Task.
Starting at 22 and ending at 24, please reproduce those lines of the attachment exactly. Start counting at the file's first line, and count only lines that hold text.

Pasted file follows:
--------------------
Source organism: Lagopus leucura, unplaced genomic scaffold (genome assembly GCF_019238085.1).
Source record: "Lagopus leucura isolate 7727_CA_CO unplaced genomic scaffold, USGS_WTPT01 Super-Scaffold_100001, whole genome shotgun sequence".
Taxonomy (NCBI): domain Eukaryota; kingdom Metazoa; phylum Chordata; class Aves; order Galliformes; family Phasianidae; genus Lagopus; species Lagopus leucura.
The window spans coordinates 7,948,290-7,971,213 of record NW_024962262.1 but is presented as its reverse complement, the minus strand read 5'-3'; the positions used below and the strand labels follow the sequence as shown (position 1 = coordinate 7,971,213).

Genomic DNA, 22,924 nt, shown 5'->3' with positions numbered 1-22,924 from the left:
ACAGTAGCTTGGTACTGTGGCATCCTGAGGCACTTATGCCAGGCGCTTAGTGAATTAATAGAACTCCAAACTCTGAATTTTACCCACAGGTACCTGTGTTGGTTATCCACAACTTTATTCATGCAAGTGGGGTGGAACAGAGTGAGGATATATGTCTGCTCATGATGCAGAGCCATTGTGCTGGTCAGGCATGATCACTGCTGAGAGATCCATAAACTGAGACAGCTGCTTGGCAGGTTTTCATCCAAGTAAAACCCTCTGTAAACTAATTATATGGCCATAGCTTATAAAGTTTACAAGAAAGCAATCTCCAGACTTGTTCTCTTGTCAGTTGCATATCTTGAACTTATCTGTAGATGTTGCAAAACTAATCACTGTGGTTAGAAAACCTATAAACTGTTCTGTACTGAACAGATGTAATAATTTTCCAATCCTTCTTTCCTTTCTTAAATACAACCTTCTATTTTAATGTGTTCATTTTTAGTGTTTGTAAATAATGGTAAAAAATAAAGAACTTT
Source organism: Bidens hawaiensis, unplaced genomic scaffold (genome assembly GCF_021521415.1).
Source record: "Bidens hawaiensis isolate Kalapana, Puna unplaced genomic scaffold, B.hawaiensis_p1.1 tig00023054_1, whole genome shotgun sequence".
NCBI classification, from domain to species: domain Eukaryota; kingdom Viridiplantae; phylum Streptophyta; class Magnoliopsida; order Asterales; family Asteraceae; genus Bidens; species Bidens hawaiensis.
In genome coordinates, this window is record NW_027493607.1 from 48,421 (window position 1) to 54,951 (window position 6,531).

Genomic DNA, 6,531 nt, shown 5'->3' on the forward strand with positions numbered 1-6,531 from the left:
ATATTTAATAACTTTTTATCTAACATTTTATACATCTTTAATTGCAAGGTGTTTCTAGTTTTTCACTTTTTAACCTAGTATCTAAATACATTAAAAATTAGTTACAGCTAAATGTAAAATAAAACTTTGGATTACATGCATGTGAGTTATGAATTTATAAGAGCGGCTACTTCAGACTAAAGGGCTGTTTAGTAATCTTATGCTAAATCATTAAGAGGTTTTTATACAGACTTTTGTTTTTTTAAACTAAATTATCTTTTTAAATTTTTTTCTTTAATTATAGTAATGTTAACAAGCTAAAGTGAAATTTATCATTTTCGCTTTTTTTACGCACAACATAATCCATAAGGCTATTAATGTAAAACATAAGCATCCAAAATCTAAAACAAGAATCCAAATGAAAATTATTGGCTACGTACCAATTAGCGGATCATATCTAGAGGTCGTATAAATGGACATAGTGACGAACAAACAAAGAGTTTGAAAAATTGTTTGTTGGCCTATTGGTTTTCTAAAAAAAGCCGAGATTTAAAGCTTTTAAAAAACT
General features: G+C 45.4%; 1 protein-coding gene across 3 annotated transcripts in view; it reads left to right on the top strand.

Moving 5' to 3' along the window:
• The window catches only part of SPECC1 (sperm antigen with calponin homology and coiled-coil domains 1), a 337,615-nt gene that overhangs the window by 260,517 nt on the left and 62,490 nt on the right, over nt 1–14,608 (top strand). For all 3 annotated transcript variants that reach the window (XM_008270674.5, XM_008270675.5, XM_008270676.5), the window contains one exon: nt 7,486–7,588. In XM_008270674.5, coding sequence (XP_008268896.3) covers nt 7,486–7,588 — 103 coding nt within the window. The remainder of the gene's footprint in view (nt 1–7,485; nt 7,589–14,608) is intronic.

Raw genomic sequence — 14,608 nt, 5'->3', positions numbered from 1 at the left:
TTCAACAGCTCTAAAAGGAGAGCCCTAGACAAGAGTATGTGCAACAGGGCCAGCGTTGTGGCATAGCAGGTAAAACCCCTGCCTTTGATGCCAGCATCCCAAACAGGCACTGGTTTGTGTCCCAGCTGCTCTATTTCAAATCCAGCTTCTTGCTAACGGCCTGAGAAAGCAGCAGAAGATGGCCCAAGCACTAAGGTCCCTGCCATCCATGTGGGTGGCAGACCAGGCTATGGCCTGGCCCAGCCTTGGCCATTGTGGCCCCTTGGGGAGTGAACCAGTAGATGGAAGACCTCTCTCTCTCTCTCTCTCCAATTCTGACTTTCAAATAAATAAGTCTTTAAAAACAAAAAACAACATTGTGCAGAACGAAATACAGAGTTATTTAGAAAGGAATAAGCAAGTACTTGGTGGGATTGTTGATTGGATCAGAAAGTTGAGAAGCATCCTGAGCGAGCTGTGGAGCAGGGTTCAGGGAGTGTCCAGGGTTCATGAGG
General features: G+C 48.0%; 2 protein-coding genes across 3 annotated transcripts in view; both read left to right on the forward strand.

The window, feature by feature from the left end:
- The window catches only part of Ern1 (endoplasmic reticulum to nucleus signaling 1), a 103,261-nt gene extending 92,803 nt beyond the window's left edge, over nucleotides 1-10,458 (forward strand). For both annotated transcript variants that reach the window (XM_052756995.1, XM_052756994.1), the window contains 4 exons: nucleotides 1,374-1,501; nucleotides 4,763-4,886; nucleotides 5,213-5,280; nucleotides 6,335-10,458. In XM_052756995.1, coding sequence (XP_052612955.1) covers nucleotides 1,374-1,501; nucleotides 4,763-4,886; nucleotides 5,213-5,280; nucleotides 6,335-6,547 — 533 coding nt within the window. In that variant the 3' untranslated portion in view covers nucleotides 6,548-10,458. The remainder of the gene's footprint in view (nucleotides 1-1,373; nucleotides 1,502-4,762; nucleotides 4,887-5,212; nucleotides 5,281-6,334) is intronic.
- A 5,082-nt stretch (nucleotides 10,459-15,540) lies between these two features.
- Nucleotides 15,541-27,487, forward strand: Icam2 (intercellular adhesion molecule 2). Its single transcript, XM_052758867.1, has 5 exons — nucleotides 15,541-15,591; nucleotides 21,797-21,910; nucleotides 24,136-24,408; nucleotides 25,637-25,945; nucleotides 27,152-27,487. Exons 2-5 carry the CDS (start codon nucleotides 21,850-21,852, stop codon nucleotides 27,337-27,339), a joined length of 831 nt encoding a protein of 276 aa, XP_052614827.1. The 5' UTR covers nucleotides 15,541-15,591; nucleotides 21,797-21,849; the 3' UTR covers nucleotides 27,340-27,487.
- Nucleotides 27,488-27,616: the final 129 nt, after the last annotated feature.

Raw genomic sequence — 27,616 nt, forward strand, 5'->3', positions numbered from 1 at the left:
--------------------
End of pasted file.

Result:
- Nucleotides 15,541-27,487, forward strand: Icam2 (intercellular adhesion molecule 2). Its single transcript, XM_052758867.1, has 5 exons — nucleotides 15,541-15,591; nucleotides 21,797-21,910; nucleotides 24,136-24,408; nucleotides 25,637-25,945; nucleotides 27,152-27,487. Exons 2-5 carry the CDS (start codon nucleotides 21,850-21,852, stop codon nucleotides 27,337-27,339), a joined length of 831 nt encoding a protein of 276 aa, XP_052614827.1. The 5' UTR covers nucleotides 15,541-15,591; nucleotides 21,797-21,849; the 3' UTR covers nucleotides 27,340-27,487.
- Nucleotides 27,488-27,616: the final 129 nt, after the last annotated feature.

Raw genomic sequence — 27,616 nt, forward strand, 5'->3', positions numbered from 1 at the left: